A ‘don’t ask, don’t tell’ candidacy

Anthony Woods’s adult life could have gone in a number of different directions. The 28-year-old U.S. Military Academy graduate had completed two Army tours in Iraq by 2006 and felt he had more to give. While still in the Army, he earned a master’s degree in public policy from Harvard University’s John F. Kennedy School of Government and was chosen to speak at the 2008 commencement ceremony. The California native had also been invited to return to West Point in 2011 to fulfill his dream of teaching economics to the newest ranks of the Army.

But Woods’s wide-open future quickly narrowed when he told his Army commander in June 2008 that he is gay and six months later was honorably discharged under the “Don’t ask, don’t tell” policy banning gays and lesbians from serving openly in the military.

Woods returned to his hometown of Fairfield, Calif., this spring and is poised to run for the congressional seat likely to be vacated by Rep. Ellen Tauscher (D), who is awaiting Senate confirmation to become arms control undersecretary to Secretary of State Hillary Rodham Clinton. If elected, Woods would become the first openly gay black man to serve in Congress.

Had it been up to Tauscher, Woods wouldn’t be running for her seat in the first place — not because she opposes his candidacy, but because she has been the lead lawmaker for the past several Congresses on overturning “Don’t ask, don’t tell.”

The irony is not lost on Woods.

“I actually haven’t had a chance to meet [Tauscher],” he said in a recent interview while visiting Washington, “but when I do, I owe her a big thank-you for her stance … and her leadership, specifically on the issue of ‘Don’t ask, don’t tell.’ ”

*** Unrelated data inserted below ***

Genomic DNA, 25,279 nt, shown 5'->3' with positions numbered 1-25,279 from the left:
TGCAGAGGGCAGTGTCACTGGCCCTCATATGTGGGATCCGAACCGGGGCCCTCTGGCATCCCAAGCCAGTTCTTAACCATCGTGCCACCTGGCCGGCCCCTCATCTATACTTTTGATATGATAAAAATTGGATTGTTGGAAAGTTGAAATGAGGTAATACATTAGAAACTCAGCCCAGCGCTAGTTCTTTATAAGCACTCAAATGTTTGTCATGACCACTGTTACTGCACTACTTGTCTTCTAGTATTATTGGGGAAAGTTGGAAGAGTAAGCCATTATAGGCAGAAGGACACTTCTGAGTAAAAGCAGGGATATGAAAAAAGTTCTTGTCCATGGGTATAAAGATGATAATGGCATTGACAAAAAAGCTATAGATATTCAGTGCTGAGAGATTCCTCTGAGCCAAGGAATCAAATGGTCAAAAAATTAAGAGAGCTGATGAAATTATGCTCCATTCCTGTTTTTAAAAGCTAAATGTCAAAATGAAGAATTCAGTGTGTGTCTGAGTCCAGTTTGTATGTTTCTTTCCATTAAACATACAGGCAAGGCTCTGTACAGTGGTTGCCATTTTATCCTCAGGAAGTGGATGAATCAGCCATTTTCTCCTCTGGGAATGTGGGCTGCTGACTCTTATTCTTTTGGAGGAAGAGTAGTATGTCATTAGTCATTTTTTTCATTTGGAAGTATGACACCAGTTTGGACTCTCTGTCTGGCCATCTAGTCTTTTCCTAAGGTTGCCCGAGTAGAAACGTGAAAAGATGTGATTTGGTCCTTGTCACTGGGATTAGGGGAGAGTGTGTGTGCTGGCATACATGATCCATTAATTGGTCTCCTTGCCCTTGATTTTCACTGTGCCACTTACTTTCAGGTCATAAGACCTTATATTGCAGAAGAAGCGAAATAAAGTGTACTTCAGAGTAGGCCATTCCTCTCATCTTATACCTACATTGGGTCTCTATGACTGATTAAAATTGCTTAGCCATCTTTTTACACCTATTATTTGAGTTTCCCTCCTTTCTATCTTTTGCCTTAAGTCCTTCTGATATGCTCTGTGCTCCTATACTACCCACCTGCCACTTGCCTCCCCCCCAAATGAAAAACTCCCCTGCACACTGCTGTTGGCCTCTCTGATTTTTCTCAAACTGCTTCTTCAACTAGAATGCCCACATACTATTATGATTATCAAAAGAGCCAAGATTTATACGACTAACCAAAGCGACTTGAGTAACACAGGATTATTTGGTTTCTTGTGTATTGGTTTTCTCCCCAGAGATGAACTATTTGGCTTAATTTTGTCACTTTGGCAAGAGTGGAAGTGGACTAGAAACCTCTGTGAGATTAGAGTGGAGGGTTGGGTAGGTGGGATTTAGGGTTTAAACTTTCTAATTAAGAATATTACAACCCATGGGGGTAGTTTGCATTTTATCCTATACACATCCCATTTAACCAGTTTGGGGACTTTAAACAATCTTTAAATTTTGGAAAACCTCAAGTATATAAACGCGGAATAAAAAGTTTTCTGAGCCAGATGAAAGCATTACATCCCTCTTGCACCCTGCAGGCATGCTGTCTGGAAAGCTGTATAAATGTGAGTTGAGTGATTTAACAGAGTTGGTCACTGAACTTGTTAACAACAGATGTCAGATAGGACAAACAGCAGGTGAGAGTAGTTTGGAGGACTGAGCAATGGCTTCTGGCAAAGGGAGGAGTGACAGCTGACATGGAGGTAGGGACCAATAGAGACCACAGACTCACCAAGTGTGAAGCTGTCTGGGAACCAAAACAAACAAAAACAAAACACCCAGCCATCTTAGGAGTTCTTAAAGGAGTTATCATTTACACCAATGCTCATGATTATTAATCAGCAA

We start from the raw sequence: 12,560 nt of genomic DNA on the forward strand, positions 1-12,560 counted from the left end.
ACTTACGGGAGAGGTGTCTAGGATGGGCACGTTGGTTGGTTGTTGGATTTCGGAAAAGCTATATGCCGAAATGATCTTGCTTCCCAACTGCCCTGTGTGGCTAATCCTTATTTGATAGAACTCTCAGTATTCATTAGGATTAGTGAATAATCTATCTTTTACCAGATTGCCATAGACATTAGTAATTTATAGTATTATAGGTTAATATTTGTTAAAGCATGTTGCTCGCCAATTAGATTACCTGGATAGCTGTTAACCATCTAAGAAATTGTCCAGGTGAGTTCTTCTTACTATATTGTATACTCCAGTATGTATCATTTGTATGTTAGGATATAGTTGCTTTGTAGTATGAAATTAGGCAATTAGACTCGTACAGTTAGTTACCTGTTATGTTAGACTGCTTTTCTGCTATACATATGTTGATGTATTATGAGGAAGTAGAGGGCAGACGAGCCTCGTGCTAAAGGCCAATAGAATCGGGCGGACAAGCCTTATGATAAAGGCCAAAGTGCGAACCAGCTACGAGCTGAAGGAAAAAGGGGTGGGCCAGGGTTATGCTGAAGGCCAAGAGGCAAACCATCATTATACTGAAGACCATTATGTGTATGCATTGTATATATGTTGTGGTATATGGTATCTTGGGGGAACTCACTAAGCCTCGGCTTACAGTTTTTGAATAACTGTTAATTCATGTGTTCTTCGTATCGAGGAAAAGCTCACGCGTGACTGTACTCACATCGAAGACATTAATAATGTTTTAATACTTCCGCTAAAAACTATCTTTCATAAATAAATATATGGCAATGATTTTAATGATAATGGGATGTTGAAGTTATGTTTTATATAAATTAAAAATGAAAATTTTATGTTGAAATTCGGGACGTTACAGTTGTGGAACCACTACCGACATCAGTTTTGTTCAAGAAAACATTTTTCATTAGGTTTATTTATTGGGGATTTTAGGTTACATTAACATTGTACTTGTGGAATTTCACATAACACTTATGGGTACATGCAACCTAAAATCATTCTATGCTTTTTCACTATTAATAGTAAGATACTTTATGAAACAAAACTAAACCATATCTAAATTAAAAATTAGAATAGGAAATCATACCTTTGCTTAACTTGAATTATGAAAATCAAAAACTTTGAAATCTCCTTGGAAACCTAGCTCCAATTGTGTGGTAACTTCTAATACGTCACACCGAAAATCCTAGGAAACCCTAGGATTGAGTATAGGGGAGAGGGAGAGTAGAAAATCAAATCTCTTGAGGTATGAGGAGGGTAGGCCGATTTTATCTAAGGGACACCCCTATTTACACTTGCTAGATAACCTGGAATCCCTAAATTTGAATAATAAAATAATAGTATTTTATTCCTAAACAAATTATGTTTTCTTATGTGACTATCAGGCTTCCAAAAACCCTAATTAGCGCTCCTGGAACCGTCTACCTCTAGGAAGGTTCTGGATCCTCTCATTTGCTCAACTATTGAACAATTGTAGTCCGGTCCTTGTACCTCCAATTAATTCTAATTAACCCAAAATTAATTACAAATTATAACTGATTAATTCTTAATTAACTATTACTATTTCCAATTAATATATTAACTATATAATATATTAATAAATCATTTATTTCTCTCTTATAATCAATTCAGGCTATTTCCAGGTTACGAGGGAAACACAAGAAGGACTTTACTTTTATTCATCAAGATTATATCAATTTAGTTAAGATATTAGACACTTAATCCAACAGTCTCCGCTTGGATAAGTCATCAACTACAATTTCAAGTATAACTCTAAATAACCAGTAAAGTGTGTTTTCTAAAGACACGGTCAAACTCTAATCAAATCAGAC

Another big irony hangs over Woods’s story: It was his strict adherence to the military’s honor code that led to his discharge.

“[At] West Point, I was on the Honor Committee,” he said. “We have an honor code, and it’s something that I believe in personally, and I was done lying.”

His time at the Kennedy School helped Woods reach what he called a “painful” decision to come out. He had enrolled in Harvard through an Army program that pays for officers’ graduate degrees in exchange for extended service. But as graduation neared and his return to the military became more real, Woods grew less comfortable with the idea of continuing to hide his true self.

“When I was at the Kennedy School, it was an opportunity for me to reflect and realize, ‘You know what? I accept myself, and I’m not about to go back to an environment where I have to lie to my commanders, to my soldiers and my friends about who I am and what I’m doing,’ ” he said.

That decision came with a roughly $35,000 price tag. Because of his discharge, Woods has to pay back the education benefits he received through the Army.

That cost seems to pale in comparison to the freedom Woods now feels. He doesn’t describe himself so much as an activist for lesbian-gay-bisexual-transgender (LGBT) issues, but he does see his military discharge as impetus to fight for any community he thinks may be shortchanged by federal policy.